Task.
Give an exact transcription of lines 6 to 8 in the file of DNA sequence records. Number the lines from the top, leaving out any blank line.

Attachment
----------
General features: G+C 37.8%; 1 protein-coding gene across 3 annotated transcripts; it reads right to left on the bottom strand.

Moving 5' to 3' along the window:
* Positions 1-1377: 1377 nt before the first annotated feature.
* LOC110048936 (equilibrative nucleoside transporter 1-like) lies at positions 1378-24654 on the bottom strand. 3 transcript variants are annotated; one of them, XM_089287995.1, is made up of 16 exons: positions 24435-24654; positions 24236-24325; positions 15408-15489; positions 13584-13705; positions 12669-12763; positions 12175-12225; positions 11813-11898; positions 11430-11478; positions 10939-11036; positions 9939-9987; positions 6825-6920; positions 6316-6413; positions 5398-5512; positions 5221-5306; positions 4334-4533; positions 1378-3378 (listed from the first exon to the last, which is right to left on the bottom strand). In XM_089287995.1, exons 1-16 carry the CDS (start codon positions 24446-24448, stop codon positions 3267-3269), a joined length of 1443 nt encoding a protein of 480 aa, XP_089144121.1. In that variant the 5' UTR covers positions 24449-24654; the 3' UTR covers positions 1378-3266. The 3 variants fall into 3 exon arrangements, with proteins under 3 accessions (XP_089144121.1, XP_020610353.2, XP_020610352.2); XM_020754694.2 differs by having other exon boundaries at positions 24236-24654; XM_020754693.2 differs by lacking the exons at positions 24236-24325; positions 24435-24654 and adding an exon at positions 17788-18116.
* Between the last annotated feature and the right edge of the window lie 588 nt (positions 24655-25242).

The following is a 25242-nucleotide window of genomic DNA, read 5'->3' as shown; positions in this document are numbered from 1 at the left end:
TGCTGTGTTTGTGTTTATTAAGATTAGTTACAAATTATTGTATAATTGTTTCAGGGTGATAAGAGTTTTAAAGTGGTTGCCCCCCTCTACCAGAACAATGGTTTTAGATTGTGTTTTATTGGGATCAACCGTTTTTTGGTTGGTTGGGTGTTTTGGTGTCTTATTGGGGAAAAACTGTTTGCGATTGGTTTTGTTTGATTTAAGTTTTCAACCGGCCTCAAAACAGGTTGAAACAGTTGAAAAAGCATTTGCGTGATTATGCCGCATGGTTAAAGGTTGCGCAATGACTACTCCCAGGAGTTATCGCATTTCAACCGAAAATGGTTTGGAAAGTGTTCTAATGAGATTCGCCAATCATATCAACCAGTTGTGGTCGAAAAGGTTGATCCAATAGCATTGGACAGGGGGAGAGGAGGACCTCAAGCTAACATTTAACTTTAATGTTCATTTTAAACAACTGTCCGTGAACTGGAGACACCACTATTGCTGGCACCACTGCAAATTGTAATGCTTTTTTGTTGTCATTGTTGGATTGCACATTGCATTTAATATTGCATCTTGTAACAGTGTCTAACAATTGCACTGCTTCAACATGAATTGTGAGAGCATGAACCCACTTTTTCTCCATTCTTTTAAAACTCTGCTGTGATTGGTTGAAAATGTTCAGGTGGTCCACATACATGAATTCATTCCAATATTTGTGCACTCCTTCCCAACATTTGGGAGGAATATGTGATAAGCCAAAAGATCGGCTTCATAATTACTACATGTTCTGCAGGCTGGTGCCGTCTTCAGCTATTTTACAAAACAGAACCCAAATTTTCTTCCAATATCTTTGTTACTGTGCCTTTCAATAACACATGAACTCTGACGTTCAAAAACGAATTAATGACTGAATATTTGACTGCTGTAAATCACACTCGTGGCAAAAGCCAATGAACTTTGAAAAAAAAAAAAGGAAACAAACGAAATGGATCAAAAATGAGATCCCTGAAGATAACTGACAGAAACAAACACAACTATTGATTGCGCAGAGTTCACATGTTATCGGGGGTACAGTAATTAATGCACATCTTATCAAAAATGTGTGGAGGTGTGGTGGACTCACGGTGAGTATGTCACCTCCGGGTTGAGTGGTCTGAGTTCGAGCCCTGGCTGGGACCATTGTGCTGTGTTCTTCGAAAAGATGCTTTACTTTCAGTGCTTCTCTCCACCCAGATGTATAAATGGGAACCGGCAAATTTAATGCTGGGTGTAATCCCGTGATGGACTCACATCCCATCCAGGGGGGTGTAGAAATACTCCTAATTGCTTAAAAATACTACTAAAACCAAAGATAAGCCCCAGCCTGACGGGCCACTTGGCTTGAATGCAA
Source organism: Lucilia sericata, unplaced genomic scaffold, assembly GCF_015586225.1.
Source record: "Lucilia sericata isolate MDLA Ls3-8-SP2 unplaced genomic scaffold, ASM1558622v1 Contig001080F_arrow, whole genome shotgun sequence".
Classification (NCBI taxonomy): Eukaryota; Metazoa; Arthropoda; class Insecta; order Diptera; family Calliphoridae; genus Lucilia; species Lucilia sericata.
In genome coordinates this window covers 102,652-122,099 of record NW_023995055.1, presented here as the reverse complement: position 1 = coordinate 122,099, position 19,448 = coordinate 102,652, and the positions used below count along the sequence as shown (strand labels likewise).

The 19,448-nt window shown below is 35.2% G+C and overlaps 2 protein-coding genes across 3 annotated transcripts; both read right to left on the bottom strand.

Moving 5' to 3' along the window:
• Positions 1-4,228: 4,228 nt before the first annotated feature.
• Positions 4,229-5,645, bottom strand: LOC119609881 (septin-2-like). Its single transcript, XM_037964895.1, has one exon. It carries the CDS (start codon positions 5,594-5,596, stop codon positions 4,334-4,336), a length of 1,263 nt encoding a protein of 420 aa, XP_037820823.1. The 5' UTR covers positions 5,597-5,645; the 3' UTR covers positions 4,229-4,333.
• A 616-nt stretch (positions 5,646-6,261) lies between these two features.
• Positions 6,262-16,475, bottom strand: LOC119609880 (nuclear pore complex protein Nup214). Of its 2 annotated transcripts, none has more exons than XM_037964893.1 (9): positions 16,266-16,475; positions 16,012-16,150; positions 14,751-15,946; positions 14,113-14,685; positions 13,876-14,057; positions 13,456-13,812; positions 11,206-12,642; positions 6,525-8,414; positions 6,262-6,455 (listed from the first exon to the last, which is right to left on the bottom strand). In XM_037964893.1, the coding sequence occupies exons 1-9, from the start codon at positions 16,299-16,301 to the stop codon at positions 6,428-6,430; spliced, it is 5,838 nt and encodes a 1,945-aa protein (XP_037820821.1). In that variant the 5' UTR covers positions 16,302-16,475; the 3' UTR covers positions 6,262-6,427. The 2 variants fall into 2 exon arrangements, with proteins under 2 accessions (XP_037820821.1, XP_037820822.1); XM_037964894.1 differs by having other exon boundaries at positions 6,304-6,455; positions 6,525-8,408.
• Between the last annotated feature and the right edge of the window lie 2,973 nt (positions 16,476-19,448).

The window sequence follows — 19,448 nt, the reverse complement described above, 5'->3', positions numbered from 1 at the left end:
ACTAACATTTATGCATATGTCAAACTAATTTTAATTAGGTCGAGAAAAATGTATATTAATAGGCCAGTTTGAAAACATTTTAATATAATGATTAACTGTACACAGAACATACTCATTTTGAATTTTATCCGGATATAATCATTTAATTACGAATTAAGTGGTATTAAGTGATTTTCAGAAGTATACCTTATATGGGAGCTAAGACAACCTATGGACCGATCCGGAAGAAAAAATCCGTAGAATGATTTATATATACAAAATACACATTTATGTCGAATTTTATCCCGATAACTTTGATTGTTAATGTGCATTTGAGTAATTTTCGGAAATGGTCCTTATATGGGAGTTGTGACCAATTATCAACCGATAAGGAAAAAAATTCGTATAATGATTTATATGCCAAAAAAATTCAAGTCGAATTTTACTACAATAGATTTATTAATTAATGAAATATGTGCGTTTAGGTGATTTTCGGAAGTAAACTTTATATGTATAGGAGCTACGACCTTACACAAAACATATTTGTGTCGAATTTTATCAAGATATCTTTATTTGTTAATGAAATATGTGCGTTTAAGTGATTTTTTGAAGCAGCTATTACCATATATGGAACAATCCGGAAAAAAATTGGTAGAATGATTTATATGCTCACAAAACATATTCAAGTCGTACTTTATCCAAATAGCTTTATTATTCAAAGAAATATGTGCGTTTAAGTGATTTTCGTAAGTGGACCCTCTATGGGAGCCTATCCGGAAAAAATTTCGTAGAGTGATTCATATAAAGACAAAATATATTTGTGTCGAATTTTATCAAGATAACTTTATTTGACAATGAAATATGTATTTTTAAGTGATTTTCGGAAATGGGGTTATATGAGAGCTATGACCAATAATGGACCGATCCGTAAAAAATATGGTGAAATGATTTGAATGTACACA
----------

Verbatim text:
The following is a 25242-nucleotide window of genomic DNA, read 5'->3' as shown; positions in this document are numbered from 1 at the left end:
TGCTGTGTTTGTGTTTATTAAGATTAGTTACAAATTATTGTATAATTGTTTCAGGGTGATAAGAGTTTTAAAGTGGTTGCCCCCCTCTACCAGAACAATGGTTTTAGATTGTGTTTTATTGGGATCAACCGTTTTTTGGTTGGTTGGGTGTTTTGGTGTCTTATTGGGGAAAAACTGTTTGCGATTGGTTTTGTTTGATTTAAGTTTTCAACCGGCCTCAAAACAGGTTGAAACAGTTGAAAAAGCATTTGCGTGATTATGCCGCATGGTTAAAGGTTGCGCAATGACTACTCCCAGGAGTTATCGCATTTCAACCGAAAATGGTTTGGAAAGTGTTCTAATGAGATTCGCCAATCATATCAACCAGTTGTGGTCGAAAAGGTTGATCCAATAGCATTGGACAGGGGGAGAGGAGGACCTCAAGCTAACATTTAACTTTAATGTTCATTTTAAACAACTGTCCGTGAACTGGAGACACCACTATTGCTGGCACCACTGCAAATTGTAATGCTTTTTTGTTGTCATTGTTGGATTGCACATTGCATTTAATATTGCATCTTGTAACAGTGTCTAACAATTGCACTGCTTCAACATGAATTGTGAGAGCATGAACCCACTTTTTCTCCATTCTTTTAAAACTCTGCTGTGATTGGTTGAAAATGTTCAGGTGGTCCACATACATGAATTCATTCCAATATTTGTGCACTCCTTCCCAACATTTGGGAGGAATATGTGATAAGCCAAAAGATCGGCTTCATAATTACTACATGTTCTGCAGGCTGGTGCCGTCTTCAGCTATTTTACAAAACAGAACCCAAATTTTCTTCCAATATCTTTGTTACTGTGCCTTTCAATAACACATGAACTCTGACGTTCAAAAACGAATTAATGACTGAATATTTGACTGCTGTAAATCACACTCGTGGCAAAAGCCAATGAACTTTGAAAAAAAAAAAAGGAAACAAACGAAATGGATCAAAAATGAGATCCCTGAAGATAACTGACAGAAACAAACACAACTATTGATTGCGCAGAGTTCACATGTTATCGGGGGTACAGTAATTAATGCACATCTTATCAAAAATGTGTGGAGGTGTGGTGGACTCACGGTGAGTATGTCACCTCCGGGTTGAGTGGTCTGAGTTCGAGCCCTGGCTGGGACCATTGTGCTGTGTTCTTCGAAAAGATGCTTTACTTTCAGTGCTTCTCTCCACCCAGATGTATAAATGGGAACCGGCAAATTTAATGCTGGGTGTAATCCCGTGATGGACTCACATCCCATCCAGGGGGGTGTAGAAATACTCCTAATTGCTTAAAAATACTACTAAAACCAAAGATAAGCCCCAGCCTGACGGGCCACTTGGCTTGAATGCAA
Source organism: Lucilia sericata, unplaced genomic scaffold, assembly GCF_015586225.1.